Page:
“WBCN and The American Revolution” is a landmark, feature-length documentary that tells the previously untold story of the early days of the radical, underground radio station, WBCN, set against the dazzling and profound social, political, and cultural changes that took place in Boston and nationally during the late-1960s and early-70s.
It's the incredible, true story of how a radio station, politics and rock and roll changed everything. The film is produced by the Peabody Award-winning independent production company, Lichtenstein Creative Media.
Ty Burr, the Pulitzer-prize nominated film critic for the Boston Sunday Globe wrote: "I watched the movie with awe," and the film won "Best Documentary" at the 2019 DC Independent Film Festival and was the "Centerpiece: Documentary Spotlight" at the 2019 Independent Film Festival of Boston, where it sold out a 900-seat screening.
The film shows how Boston, which was overshadowed in 1967 by the exploding psychedelic scenes in both San Francisco’s Haight-Ashbury district and New York City’s East Village, emerged as the central crossroad of the counterculture and political activism in the late-1960s and early-1970s.
The story is told through the extraordinary history of WBCN, which in its early days called itself "The American Revolution," and the personal and political journeys of a compelling cast of characters who connect and intersect through the radio station and exploding music scenes, militant anti-war activism, civil rights struggles, and the emerging women’s and LGBTQ-liberation movements.
The film includes dramatic first-person accounts from the radio station’s staff along with newly filmed and archival material that features the leading political, social, cultural and musical figures of the day, who crossed paths with the radio station. They include Noam Chomsky, Abbie Hoffman, Jane Fonda, Jerry Garcia and Duane Allman, Lou Reed, Bruce Springsteen in his first radio interview, and Patti Smith, performing in her first live radio broadcast.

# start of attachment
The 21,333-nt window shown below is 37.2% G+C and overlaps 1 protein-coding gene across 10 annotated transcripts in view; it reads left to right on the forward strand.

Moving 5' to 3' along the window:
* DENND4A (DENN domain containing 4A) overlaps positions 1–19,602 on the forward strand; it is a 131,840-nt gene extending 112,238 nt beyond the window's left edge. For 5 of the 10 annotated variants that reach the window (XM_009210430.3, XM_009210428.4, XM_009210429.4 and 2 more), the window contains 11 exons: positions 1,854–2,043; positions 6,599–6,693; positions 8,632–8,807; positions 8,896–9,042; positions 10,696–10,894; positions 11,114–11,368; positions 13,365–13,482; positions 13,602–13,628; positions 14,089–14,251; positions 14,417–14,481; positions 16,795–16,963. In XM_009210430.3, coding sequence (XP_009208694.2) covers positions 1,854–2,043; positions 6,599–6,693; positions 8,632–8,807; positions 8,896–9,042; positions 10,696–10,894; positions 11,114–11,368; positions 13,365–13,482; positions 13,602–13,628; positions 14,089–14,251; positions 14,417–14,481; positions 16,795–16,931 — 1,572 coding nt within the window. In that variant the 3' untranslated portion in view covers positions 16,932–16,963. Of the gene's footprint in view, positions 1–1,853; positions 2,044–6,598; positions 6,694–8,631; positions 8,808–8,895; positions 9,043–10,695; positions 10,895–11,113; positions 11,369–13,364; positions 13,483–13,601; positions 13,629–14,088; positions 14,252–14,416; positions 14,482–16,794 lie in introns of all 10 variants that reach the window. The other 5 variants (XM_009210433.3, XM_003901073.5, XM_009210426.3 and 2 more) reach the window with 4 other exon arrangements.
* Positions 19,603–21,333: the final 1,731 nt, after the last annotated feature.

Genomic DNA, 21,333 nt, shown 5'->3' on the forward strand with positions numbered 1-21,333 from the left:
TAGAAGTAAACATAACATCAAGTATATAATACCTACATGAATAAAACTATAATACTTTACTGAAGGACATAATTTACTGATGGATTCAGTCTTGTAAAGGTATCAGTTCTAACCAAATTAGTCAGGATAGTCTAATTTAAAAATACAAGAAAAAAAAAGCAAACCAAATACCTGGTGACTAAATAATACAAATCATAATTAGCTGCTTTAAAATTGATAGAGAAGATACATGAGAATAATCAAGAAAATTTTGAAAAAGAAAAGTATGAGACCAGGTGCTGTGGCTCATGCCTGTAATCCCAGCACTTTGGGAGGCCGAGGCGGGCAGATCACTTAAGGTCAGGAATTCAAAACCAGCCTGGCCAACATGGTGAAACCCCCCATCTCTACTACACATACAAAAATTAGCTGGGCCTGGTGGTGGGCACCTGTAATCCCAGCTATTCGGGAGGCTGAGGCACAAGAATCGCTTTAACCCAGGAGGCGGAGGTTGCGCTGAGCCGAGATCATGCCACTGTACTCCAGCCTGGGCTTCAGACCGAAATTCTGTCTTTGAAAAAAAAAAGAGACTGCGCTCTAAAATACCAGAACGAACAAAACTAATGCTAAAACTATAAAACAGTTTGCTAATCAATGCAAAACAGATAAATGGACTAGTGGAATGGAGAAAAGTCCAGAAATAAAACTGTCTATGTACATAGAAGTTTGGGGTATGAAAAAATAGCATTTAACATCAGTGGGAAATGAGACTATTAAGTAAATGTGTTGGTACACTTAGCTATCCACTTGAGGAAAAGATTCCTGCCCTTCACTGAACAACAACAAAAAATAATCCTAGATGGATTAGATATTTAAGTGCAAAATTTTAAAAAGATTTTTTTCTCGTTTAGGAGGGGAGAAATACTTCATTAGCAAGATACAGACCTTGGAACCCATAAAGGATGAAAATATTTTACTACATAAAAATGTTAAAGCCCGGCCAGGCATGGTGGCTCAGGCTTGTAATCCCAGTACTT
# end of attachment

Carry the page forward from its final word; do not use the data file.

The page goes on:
The documentary also includes never before exhibited film material shot by Andy Warhol and cinema vérité pioneer Ricky Leacock and images from leading photojournalists of the day, including the late Peter Simon, brother of Carly Simon, who is interviewed in the film.
These dramatic and compelling stories in “WBCN and The American Revolution” are expertly and powerfully interwoven with the original sights and sounds of the critical events of the era, through the more than 100,000 audio and visual items shared by the public for the film in an unprecedented archives search.
The film tells a story that is timely and relevant, especially to young people, who are seeking to use media to create social change.
Director and producer Bill Lichtenstein worked at WBCN starting at age 14 as a volunteer on the station’s Listener Line and later as a newscaster and announcer with his own weekly show. Bill’s last film, “West 47th Street,” won Special Jury Award for Documentary at the Atlanta Film Festival; Audience Award for Best Documentary at the DC Independent Film Festival; and Honorable Mention at the Woodstock Film Festival. It later aired on PBS’s P.O.V. and was called “must see” by Newsweek and “remarkable” by the Washington Post.